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Expounding on To Big To Fail, SEC Policy, DOJ prosecution action

Linda posted here on To Big To Fail and made suggestions as to how to fix it. I want to just add some more background information to the discussion.
Via Bob Swern at Daily Kos who linked to a post by Pam Martens at Wall Street on Parade comes a bit of transcript from the confirmation hearing for Mary Jo White for the SEC. 
Senator Brown: When you were U.S. Attorney, my understanding is you consulted Bob Rubin and Larry Summers when considering whether to bring charges against financial firms. Is that correct?

White: I actually consulted the Deputy Attorney General who had Mr. Summers call me back. I was asking a factual question.

Senator Brown: Did they reject the argument that institutions could not be prosecuted to the fullest extent of the law?

White: I’d like to answer that yes or no but I can’t. Essentially, I was seeking information based on an argument that had been made by the lawyers for the institution that I ultimately indicted, as to whether an indictment of that institution would result in great damage to either the Japanese economy or the world economy. And the answer I got back is that I should proceed to make my own decision; which I took to mean that it would likely not have that impact.
Pam then notes:
There actually is an official policy but its finer points have certainly not been expanded upon by either Attorney General Holder or SEC nominee Mary Jo White. The policy is called Title 9, Chapter 9-28.000: Principles of Federal Prosecution of Business Organizations.* The policy thoroughly advocates the prosecution of corporations — especially when there is a serial history of fraud as in the case of Wall Street.
She quotes from the policy:
“…Virtually every conviction of a corporation, like virtually every conviction of an individual, will have an impact on innocent third parties, and the mere existence of such an effect is not sufficient to preclude prosecution of the corporation.”
Just saying.
*The link for the actual policy is in Pam’s article.

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Systematic document forgery and fabrication

Yves Smith at continues to point us in the direction of property ownership and the fallout from the widespread disregard of law in establishing title to property in her post Systematic document forgery and fabrication at Naked Capitalism:

The Department of Justice and the state of Missouri have each announced criminal plea bargains with one Lorraine Brown, former chief executive of DocX, the Lender Processing subsidiary best known for its price sheet for fabricating the mortgage documents a servicer, or frankly, anyone would need to claim they had standing to foreclose on your home. Funny how that particular DocX product was mentioned no where in the plea deals.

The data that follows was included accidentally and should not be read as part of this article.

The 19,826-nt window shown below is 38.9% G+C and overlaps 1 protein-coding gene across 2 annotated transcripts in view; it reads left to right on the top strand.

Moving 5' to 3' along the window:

Brown admitted guilt to perpetrating a six-year scheme, from 2003 to 2009 to forge and falsify over a million signatures, including now-infamous practices such as “surrogate signing”, in which other employees, typically temps, would forge the signatures of robosigners. The federal penalties are up to five years in prison plus $250,000 in fines; the Missouri penalties re two to three years in prison.

Several things are striking about this deal. First is that it appears that the Missouri suit against Brown goaded the Feds to join. It’s hardly unheard of for state regulators to embarrass their Federal counterparts into action, and the DoJ probably could not afford to sit out a successful prosecution on its beat, particularly after all the noise the Obama Administration has made about its new, improved anti mortgage fraud efforts. But that makes the second item more striking: how the “statement of facts” presents Brown as deceiving Lender Processing Services about her illegal actions. Brown is thus a rogue executive whose misdeeds presumably don’t have bigger implications for LPS or the industry. It’s nauseating to see the filings take that position and contain statements like this:
When hiring DocX to sign documents, servicers typically issued special corporate resolutions delegating document execution authority to specific, authorized, and trained personnel at DocX. The DocX employees who were given express signing authority from DocX’s clients and who, as represented by Brown, were purportedly trained to ensure that the clients’ documents were properly created, signed, and notarized were called “Authorized Signers.” These documents were then generally recorded by DocX with the appropriate local property recorders’ offices throughout the country.
Read more at Naked Capitalism

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